But we got to Chillan safely and quickly found a bank ATM from a proper bank where we were able to get out the money for our return trip and for any fees I might have to pay as part of my "trámite." Hallelujah! Then we walked across the street to the "extranjeria," where there was no line (we had been told we might have to wait up to two hours)! Hallelujah! So we went in and explained to the gentlemen in the extranjeria what we needed. Basically, his job was to print off some kind of an official document which states that I have been relieved of a multa and my probationary period is over, and then with that document we would be able to go to the International Police and pick up my passport. Well, after several minutes of searching around in a couple different computers, he hadn´t been able to do anything. I was really worried that I had done something wrong again, but what he told us is that the judge who had approved my visa had input some kind of a code incorrectly into the system, and so he was not able to find my document in order to print it. Well, that didn´t seem like such a big deal, except that this same judge had left the day before on vacation! So Hermana Fajardo asks him if someone else can fix it, and he says "No, she is the judge that handled the case. She is the only person who can resolve this issue." So Hermana Fajardo says (in a truly curious, good-natured way), "What happens if this judge were to die? Nobody would ever be able to fix this?" (Hermana Fajardo also studied business before her mission and she was a little befuddled that the system was so inefficient.) So anyway, the judge, who is the only person in the whole entire world who can fix this typo so that I can have my visa documents, is on vacation until the 11th and we have to go back to Chillan AGAIN on the 12th! So crazy!
But after all that, we were still able to make it home with most of the day left to work!
The really cool thing we did this week was we had Regional Conference instead of regular church meetings. Our little chapel in San Javier (which is technically a "house," but that´s a story for another time) doesn´t have satellite reception so we had to travel to Talca for the conference. So we went to the chapel at 8:30 in the morning, ate breakfast together as a branch, and the Church had hired a bus for all of us to travel to Talca! It was so great. We heard from Elder Corbridge of the 70, Elder Neal L. Anderson, Sister Linda K. Burton, and President Monson. I understood pretty much all of what was said by Elders Corbridge and Anderson, because they gave their addresses in Spanish. Sister Burton and President Monson had dubbed translations, which meant that I had a harder time understanding them, but it was still really great.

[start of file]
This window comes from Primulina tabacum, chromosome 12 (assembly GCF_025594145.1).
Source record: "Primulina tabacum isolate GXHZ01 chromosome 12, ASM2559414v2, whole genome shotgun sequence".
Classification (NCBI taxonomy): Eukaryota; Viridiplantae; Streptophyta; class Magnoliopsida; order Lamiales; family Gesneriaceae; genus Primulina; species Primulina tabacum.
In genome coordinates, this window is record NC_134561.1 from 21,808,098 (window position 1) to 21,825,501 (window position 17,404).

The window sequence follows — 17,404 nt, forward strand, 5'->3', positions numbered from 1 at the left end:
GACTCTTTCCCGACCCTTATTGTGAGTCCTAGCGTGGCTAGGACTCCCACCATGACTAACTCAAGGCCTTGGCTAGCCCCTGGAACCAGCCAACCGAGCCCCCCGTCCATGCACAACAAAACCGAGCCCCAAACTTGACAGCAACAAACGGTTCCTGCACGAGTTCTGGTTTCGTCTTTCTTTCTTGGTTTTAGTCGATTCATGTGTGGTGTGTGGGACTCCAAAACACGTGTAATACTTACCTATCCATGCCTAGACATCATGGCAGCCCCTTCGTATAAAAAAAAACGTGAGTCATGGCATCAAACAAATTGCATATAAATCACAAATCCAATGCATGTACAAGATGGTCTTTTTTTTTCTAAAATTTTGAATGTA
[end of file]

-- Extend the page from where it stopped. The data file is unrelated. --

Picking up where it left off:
Elder Corbridge said something (and he said it in Spanish and also in English, so it really caught my attention) that I really loved. He said, "Who are you?" and "Who are you becoming?" This really made me think. I am such a perfectionist and so detail-oriented that I often fail to see the forest for the trees, and my mission has been no different. I look at all the things I do wrong - all the things I have yet to improve - individually and just get overwhelmed by it all. I forget to look at the big picture and look at these things that need to be fixed as opportunities to BECOME somebody better. I am going to try to change my mindset a little to focus on who it is I can become as a result of my goals and attempts to improve, rather than just looking at them as a list of things I´m not good enough at.
And your commitment this week is the same as mine. Take some time to evaluate who you are BECOMING. If you realize that who you will become as a result of your current actions is not the person you want to be, I invite you to change those thoughts or actions. If not, continue onward in your "becoming!" I know you all can become someone really amazing - because you already are amazing, so it can only get better! :)
That´s all for now folks. Love you lots! Until next week!